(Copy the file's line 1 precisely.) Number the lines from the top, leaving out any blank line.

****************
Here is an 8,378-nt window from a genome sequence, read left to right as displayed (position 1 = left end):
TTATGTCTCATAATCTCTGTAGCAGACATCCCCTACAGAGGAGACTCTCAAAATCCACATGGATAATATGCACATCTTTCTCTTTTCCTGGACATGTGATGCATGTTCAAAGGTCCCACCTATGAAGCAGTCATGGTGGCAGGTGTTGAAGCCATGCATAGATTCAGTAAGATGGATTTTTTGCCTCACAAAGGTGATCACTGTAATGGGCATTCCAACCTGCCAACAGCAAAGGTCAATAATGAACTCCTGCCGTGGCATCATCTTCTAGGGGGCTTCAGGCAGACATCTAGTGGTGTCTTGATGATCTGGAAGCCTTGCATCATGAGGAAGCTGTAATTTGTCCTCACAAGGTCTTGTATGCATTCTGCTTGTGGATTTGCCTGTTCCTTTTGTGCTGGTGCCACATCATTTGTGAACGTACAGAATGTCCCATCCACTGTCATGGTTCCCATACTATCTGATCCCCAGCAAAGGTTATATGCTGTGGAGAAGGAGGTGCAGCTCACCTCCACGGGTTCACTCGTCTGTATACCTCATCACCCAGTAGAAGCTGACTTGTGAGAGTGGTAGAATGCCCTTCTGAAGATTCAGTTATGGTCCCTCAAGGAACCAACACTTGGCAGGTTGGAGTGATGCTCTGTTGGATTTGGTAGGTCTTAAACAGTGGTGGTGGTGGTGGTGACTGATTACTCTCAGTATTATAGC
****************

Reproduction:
Here is an 8,378-nt window from a genome sequence, read left to right as displayed (position 1 = left end):